A House bill introduced last month would stop an approximate 30% Medicare pay cut next year by repealing the program’s sustainable growth rate (SGR) formula and phase out its fee-for-service payment system.
In addition, the “The Medicare Physician Payment Innovation Act of 2012” states it would stabilize current payment rates to ensure beneficiary access in the near-term, eliminate scheduled SGR cuts, and create incentives for undervalued primary, preventive and coordinated care services.
“With the growing Medicare uncertainty facing all physicians and our patients, the AOA is encouraged by a number of emerging bipartisan proposals aimed at transforming Medicare’s broken payment system into one that ensures stable and fair reimbursement, safeguards our full-scope role, and respects our relationship with our patients,” says Roger Jordan, O.D., chair of the AOA Federal Relations Committee. “As Congress and the White House dig deeper into the details in the coming weeks and months, the AOA will continue working to lock-in our recent payment and other gains that fully recognize optometry’s essential primary care role in Medicare.”
The bill is sponsored by Rep. Allyson Schwartz (D-PA) and Rep. Joe Heck, M.D. (R-NV). Key points of their bill include:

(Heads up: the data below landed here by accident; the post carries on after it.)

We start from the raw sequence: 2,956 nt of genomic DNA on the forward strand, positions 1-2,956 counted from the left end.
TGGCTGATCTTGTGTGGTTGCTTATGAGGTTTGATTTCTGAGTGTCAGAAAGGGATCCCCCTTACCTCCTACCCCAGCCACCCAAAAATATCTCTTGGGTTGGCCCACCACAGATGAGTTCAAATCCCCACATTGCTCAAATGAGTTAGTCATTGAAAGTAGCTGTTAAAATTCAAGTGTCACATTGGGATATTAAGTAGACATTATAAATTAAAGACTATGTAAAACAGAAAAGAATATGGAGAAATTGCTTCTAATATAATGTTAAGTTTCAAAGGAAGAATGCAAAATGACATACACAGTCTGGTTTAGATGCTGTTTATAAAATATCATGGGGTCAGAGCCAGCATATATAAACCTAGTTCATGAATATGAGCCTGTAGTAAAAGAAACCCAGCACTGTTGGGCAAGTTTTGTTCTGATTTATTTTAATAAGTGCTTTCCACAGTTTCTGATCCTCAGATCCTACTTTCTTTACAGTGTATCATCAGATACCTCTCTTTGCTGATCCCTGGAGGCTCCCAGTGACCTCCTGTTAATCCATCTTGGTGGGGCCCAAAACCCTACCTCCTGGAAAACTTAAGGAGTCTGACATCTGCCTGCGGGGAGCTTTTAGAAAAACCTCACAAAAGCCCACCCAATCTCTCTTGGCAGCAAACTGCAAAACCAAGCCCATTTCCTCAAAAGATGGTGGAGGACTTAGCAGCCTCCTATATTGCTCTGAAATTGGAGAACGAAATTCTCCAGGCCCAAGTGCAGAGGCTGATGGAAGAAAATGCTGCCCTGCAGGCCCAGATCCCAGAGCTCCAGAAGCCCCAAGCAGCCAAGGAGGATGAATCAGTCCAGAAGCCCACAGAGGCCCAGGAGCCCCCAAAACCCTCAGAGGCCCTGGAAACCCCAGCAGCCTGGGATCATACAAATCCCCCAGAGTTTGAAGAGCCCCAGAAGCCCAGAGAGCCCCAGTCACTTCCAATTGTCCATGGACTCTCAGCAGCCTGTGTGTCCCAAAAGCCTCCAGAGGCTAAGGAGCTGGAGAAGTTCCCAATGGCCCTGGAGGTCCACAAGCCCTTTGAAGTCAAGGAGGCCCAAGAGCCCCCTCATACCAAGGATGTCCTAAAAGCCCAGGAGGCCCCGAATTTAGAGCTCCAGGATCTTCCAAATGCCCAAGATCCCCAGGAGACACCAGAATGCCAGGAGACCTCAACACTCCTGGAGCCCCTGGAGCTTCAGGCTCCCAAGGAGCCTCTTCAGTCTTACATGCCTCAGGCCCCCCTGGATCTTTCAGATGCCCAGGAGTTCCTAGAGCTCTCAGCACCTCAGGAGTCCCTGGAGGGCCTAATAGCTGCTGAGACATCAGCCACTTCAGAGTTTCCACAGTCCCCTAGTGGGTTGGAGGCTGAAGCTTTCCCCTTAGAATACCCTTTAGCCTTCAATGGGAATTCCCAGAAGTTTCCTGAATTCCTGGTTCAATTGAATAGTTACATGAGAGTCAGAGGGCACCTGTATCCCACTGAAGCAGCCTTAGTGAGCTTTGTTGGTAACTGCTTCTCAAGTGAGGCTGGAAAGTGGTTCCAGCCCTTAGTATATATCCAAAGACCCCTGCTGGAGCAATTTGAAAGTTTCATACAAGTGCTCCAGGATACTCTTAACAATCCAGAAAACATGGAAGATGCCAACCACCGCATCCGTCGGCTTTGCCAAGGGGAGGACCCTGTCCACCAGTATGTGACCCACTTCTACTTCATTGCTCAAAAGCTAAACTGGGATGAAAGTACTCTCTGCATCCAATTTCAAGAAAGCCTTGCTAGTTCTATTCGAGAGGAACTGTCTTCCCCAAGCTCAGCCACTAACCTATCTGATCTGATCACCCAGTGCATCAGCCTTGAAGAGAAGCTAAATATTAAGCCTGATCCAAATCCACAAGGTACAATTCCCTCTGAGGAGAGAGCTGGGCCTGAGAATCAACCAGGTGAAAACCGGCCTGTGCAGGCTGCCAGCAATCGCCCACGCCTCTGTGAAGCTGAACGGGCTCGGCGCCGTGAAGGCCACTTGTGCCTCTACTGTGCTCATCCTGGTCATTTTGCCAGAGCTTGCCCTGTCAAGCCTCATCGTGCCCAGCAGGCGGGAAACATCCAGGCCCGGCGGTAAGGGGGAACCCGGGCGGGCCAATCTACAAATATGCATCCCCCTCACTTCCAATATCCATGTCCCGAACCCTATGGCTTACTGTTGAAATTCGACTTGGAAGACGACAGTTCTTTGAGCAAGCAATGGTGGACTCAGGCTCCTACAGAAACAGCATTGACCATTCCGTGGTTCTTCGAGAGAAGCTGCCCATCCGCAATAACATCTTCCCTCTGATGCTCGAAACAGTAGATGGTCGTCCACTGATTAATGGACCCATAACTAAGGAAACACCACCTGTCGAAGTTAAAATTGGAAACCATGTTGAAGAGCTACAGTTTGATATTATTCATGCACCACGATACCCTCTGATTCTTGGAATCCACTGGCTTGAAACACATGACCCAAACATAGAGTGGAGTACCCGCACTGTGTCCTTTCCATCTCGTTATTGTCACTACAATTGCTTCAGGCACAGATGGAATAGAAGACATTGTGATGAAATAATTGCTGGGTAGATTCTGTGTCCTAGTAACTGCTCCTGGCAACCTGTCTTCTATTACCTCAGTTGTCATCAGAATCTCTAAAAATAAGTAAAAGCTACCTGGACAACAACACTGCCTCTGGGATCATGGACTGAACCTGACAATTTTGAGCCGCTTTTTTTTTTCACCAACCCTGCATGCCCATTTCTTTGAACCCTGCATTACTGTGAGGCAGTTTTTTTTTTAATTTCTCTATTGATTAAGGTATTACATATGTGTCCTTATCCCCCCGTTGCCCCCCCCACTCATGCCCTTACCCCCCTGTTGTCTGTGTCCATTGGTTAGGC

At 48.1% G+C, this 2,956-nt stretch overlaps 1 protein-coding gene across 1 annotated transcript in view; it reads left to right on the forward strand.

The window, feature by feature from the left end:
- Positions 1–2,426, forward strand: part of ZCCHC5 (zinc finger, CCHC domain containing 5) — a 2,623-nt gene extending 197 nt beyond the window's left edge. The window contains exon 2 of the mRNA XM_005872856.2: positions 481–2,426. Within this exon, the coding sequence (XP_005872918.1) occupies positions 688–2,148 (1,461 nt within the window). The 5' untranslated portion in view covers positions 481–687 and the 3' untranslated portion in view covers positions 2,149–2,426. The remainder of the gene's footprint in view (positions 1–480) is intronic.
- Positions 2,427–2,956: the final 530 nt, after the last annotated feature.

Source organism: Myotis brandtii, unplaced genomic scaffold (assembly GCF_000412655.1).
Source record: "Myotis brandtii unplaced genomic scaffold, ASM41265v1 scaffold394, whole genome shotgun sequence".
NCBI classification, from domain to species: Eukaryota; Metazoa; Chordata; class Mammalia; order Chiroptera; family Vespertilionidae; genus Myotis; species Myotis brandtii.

- Repeal the sustainable growth rate permanently: By eliminating the $300 billion debt to the Medicare program, this provision aims to restore stability and fiscal transparency to the payment system, and attempts to establish a clear path to comprehensive payment reform. The cost of the repeal is expected to be offset from the savings based on the reduction in military operations in Iraq and Afghanistan.
- Stabilize the current payment system: 2012 payment levels would be maintained through December 31, 2013. From 2014 to 2017, Medicare would raise rates by an annual 2.5% for primary care, preventive and care-coordination services. Rates for all other physician services would increase by 0.5% annually. The differential represents an attempt to emphasize primary care over procedure-oriented specialty care, according to the bill.
- Reward clinicians for high-quality, high-value care while disincentivizing fragmented, volume-driven care: In 2018, new payment models that reward physicians for “high quality, high value care,” as opposed to the volume of services, will be introduced. These new models will build on Medicare demonstration projects now underway for accountable care organizations, medical homes and shared savings.
- Because 2018 is considered a transitional year, Medicare will continue to pay physicians on a fee-for-service basis, but only at 2017 levels. Beginning in 2019, physicians who stick with fee-for-service reimbursement will suffer pay cuts: 2% in 2019, 3% in 2020, 4% in 2021, and 5% in 2022. Fee-for-service rates will remain frozen at 2022 levels in the years beyond. In contrast, physicians participating in the new payment models “will continue to receive stable reimbursement” with the opportunity to earn even more based on their performance.”
At press time, the bill had been referred to the House Energy and Commerce Committee for further consideration.